With the US Federal Reserve delivering a steady drip-feed of interest-rate rises, most emerging markets (EMs) are tightening monetary policy in response.
A notable exception to the EM trend is China. China’s central bank, the People’s Bank of China (PBoC), which still tightly manages its currency, the CNY, against the USD, had been nudging up its short-term interest rates in response to moves by the US Federal Reserve.
But after the Fed’s latest 25 basis point (bp) rate rise in mid-June, the PBoC however conspicuously failed to follow suit, noted the QNB’s latest economic commentary on the world’s second largest economy.
This easing signal, which helped trigger a 3.4 percent record monthly drop in the CNY, has been reinforced by news that the PBoC will lower reserve requirements for most banks by 50bp. The cut releases CNY700bn (1 percent of GDP) of extra liquidity into the banking system.
This move follows an earlier 1 percent reduction in reserve requirements in April. While the April move could be at least partly explained as a technical adjustment (offsetting reduced liquidity provision from other sources), the latest cut smacks more of a deliberate policy easing.
The background to these recent easing steps is the delicate balancing act that the Chinese policy makers have been attempting to pull off for much of the last two years.
After years of debt-fuelled economic growth that risks longer-term financial stability the longer it continues, the authorities have been trying to rein in excessive credit growth and cut debt levels.
At the same time, the authorities know that they cannot tighten policy too much in pursuit of de-leveraging in case economic growth slows too much. 6 percent+ GDP growth remains a political necessity. Given these competing, even contradictory, objectives, the authorities have mostly used regulatory controls to try to rein in the riskiest off balance-sheet or ‘shadow’ lending activity.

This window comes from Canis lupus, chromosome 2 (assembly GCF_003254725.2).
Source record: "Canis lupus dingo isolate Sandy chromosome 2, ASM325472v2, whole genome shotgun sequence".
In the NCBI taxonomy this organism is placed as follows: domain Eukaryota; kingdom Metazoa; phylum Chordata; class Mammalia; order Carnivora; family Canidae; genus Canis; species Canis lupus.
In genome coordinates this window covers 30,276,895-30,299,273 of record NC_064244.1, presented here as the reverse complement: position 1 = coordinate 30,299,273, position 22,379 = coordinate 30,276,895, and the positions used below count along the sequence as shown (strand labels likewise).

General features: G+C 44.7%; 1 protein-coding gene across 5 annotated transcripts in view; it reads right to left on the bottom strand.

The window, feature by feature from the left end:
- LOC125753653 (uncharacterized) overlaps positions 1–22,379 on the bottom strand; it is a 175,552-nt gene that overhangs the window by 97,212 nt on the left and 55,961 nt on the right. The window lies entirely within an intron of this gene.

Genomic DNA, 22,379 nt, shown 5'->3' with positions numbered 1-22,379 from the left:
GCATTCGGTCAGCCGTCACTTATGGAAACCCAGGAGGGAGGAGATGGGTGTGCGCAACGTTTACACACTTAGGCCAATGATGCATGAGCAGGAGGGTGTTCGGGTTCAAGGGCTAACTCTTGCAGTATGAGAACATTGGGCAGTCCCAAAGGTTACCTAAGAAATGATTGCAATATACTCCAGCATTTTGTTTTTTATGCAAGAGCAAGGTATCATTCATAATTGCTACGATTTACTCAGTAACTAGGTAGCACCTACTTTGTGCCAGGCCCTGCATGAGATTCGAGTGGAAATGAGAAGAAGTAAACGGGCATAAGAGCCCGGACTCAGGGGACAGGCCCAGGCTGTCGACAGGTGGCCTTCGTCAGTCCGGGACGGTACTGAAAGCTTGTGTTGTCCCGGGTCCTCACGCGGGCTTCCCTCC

By keeping banks’ liquidity on the tight side, market interest-rates have also been guided gently higher for much of the last two years to help slow, but not stall, overall credit growth.
Getting this balance right is inevitably tricky, if not near impossible.
Few, if any, countries have managed to successfully de-leverage following multi-year credit booms and avoid a painful economic hard landing. China’s latest data show the difficulty of the task and explain why the authorities now seem to be reversing course and starting to ease policy. On the one hand, there is no doubt that the battle against excessive credit growth is finally being won.
Total social financing, the economy’s broadest measure of credit growth, slumped in May as shadow-banking activity contracted by a record amount.
On the otherhand, the latest activity data show disconcerting weakness, signalling that the economic cost of the de-leveraging campaign is becoming too high to sustain just as it shows signs of working! Both retail sales and fixed asset investment growth registered their slowest growth in over a decade in May.
Worryingly, these signs of softer domestic demand were materialising before the opening shots in the unfolding trade war between the US and China had been fired. Although China’s economy is rebalancing towards consumption-led growth, the export sector is still critical.
In particular, external demand was a key swing factor for the Chinese economy in 2017 with net trade adding 0.6pp to GDP’s 6.9 percent y-o-y growth; its largest contribution since the global financial crisis.
The mounting threat to the export sector from a trade war with the US therefore further complicates the central bank’s difficult balancing act, tilting the balance more towards the need to sustain economic growth.
With the economy showing clear signs of wobbling in May and trade war clouds massing on the horizon, it is no surprise that the PBoC is now starting to reverse course and tacking towards easier policy despite the still unfinished business of the de-leveraging campaign.
The authorities remain predictably tight lipped about the need for policy loosening and, publicly at least, are not yet ready to signal a decisive policy shift. Market interest rates are however delivering a clear verdict.
Two factors will be critical in determining how the PBoC’s high-wire act evolves in the coming months. The first is whether the slowdown in domestic demand, especially on the consumer side, gathers further pace before support from recent policy easing takes effect. QNB’s base case is that the gentle shift in China’s policy stance now under way will continue and succeed in placing a floor under GDP growth.
QNB expect further cuts in reserve requirements to boost banks’ liquidity and the PBoC to continue to stand pat in the face of future US rate rises. The modest easing measures should spur some further CNY weakness versus the USD, but stop short of a substantial devaluation.
However, if the downside risks to domestic demand and China’s export sector materialise, the authorities’ de-leveraging campaign would then be decisively abandoned and a more full-throated easing of monetary policy, not to mention fiscal policy, quickly delivered.